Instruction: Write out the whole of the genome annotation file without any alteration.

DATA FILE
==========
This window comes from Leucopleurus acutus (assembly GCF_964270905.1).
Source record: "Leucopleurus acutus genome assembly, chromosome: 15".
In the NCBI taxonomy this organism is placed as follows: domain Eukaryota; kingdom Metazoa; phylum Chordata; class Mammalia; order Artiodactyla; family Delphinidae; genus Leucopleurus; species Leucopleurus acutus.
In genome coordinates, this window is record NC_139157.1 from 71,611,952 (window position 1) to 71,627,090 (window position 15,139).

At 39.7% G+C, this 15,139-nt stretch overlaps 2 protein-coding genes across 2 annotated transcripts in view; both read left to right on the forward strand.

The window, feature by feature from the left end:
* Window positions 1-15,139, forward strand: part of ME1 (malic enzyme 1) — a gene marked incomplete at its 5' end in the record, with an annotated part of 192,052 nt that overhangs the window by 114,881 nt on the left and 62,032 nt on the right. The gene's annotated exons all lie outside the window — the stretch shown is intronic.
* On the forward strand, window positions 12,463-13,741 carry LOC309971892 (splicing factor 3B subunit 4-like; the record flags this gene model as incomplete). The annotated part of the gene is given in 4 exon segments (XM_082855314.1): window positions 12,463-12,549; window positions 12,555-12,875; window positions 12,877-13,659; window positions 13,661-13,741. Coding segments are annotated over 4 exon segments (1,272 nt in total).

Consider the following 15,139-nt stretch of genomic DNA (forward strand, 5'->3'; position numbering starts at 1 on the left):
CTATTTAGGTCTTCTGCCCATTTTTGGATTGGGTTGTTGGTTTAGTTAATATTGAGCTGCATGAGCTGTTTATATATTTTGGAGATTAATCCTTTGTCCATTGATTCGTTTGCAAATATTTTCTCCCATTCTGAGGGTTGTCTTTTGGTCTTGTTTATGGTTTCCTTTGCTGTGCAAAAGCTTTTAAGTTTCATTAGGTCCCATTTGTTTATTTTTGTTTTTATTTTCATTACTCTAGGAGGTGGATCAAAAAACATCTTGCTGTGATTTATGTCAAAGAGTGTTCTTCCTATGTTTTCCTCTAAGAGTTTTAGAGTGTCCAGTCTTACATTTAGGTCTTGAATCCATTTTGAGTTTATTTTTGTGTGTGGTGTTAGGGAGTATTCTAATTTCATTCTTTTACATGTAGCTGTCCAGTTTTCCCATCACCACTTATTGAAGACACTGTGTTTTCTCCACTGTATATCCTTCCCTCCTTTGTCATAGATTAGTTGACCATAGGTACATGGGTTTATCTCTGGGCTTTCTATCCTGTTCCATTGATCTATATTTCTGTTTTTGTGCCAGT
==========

This window comes from Leucopleurus acutus (assembly GCF_964270905.1).
Source record: "Leucopleurus acutus genome assembly, chromosome: 15".
In the NCBI taxonomy this organism is placed as follows: domain Eukaryota; kingdom Metazoa; phylum Chordata; class Mammalia; order Artiodactyla; family Delphinidae; genus Leucopleurus; species Leucopleurus acutus.
In genome coordinates, this window is record NC_139157.1 from 71,611,952 (window position 1) to 71,627,090 (window position 15,139).

At 39.7% G+C, this 15,139-nt stretch overlaps 2 protein-coding genes across 2 annotated transcripts in view; both read left to right on the forward strand.

The window, feature by feature from the left end:
* Window positions 1-15,139, forward strand: part of ME1 (malic enzyme 1) — a gene marked incomplete at its 5' end in the record, with an annotated part of 192,052 nt that overhangs the window by 114,881 nt on the left and 62,032 nt on the right. The gene's annotated exons all lie outside the window — the stretch shown is intronic.
* On the forward strand, window positions 12,463-13,741 carry LOC309971892 (splicing factor 3B subunit 4-like; the record flags this gene model as incomplete). The annotated part of the gene is given in 4 exon segments (XM_082855314.1): window positions 12,463-12,549; window positions 12,555-12,875; window positions 12,877-13,659; window positions 13,661-13,741. Coding segments are annotated over 4 exon segments (1,272 nt in total).

Consider the following 15,139-nt stretch of genomic DNA (forward strand, 5'->3'; position numbering starts at 1 on the left):
CTATTTAGGTCTTCTGCCCATTTTTGGATTGGGTTGTTGGTTTAGTTAATATTGAGCTGCATGAGCTGTTTATATATTTTGGAGATTAATCCTTTGTCCATTGATTCGTTTGCAAATATTTTCTCCCATTCTGAGGGTTGTCTTTTGGTCTTGTTTATGGTTTCCTTTGCTGTGCAAAAGCTTTTAAGTTTCATTAGGTCCCATTTGTTTATTTTTGTTTTTATTTTCATTACTCTAGGAGGTGGATCAAAAAACATCTTGCTGTGATTTATGTCAAAGAGTGTTCTTCCTATGTTTTCCTCTAAGAGTTTTAGAGTGTCCAGTCTTACATTTAGGTCTTGAATCCATTTTGAGTTTATTTTTGTGTGTGGTGTTAGGGAGTATTCTAATTTCATTCTTTTACATGTAGCTGTCCAGTTTTCCCATCACCACTTATTGAAGACACTGTGTTTTCTCCACTGTATATCCTTCCCTCCTTTGTCATAGATTAGTTGACCATAGGTACATGGGTTTATCTCTGGGCTTTCTATCCTGTTCCATTGATCTATATTTCTGTTTTTGTGCCAGT